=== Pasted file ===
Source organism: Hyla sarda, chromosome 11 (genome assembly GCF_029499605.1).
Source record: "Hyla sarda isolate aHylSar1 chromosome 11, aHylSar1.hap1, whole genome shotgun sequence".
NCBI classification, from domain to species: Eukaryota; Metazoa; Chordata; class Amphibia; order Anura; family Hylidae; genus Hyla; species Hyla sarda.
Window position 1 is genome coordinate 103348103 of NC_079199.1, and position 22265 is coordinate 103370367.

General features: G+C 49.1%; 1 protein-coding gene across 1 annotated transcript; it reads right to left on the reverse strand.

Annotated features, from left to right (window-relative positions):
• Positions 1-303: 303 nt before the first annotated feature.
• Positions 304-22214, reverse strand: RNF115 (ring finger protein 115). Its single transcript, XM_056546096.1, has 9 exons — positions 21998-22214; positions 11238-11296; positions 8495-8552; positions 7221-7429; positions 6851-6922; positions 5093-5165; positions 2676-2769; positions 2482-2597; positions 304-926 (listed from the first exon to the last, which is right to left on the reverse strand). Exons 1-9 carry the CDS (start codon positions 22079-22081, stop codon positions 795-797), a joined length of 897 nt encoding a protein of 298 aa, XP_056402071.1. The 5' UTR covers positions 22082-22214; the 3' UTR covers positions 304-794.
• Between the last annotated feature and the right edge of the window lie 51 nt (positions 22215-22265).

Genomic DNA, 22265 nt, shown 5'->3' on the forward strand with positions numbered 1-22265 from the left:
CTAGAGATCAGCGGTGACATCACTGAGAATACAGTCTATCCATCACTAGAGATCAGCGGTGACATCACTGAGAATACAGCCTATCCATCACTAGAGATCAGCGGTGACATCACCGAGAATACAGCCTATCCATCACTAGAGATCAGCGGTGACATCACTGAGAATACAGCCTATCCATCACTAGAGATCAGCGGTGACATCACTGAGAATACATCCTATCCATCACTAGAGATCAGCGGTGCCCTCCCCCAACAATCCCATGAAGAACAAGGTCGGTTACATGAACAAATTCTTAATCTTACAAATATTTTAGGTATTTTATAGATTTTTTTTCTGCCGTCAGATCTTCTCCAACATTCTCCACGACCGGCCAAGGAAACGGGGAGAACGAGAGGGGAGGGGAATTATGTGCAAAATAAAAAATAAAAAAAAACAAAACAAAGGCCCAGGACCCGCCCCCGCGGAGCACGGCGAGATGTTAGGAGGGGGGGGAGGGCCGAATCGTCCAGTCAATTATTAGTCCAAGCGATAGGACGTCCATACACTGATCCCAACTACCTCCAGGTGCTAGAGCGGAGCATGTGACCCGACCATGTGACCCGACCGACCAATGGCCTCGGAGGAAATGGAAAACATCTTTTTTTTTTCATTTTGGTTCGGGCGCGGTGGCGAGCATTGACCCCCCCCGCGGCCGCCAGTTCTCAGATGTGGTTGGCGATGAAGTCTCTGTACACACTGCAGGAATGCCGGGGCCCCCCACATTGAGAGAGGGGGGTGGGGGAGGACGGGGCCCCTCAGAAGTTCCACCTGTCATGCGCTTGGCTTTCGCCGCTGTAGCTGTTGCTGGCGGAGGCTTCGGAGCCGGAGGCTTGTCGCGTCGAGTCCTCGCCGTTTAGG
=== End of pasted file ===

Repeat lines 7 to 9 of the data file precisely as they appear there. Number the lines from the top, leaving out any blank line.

• Positions 1-303: 303 nt before the first annotated feature.
• Positions 304-22214, reverse strand: RNF115 (ring finger protein 115). Its single transcript, XM_056546096.1, has 9 exons — positions 21998-22214; positions 11238-11296; positions 8495-8552; positions 7221-7429; positions 6851-6922; positions 5093-5165; positions 2676-2769; positions 2482-2597; positions 304-926 (listed from the first exon to the last, which is right to left on the reverse strand). Exons 1-9 carry the CDS (start codon positions 22079-22081, stop codon positions 795-797), a joined length of 897 nt encoding a protein of 298 aa, XP_056402071.1. The 5' UTR covers positions 22082-22214; the 3' UTR covers positions 304-794.
• Between the last annotated feature and the right edge of the window lie 51 nt (positions 22215-22265).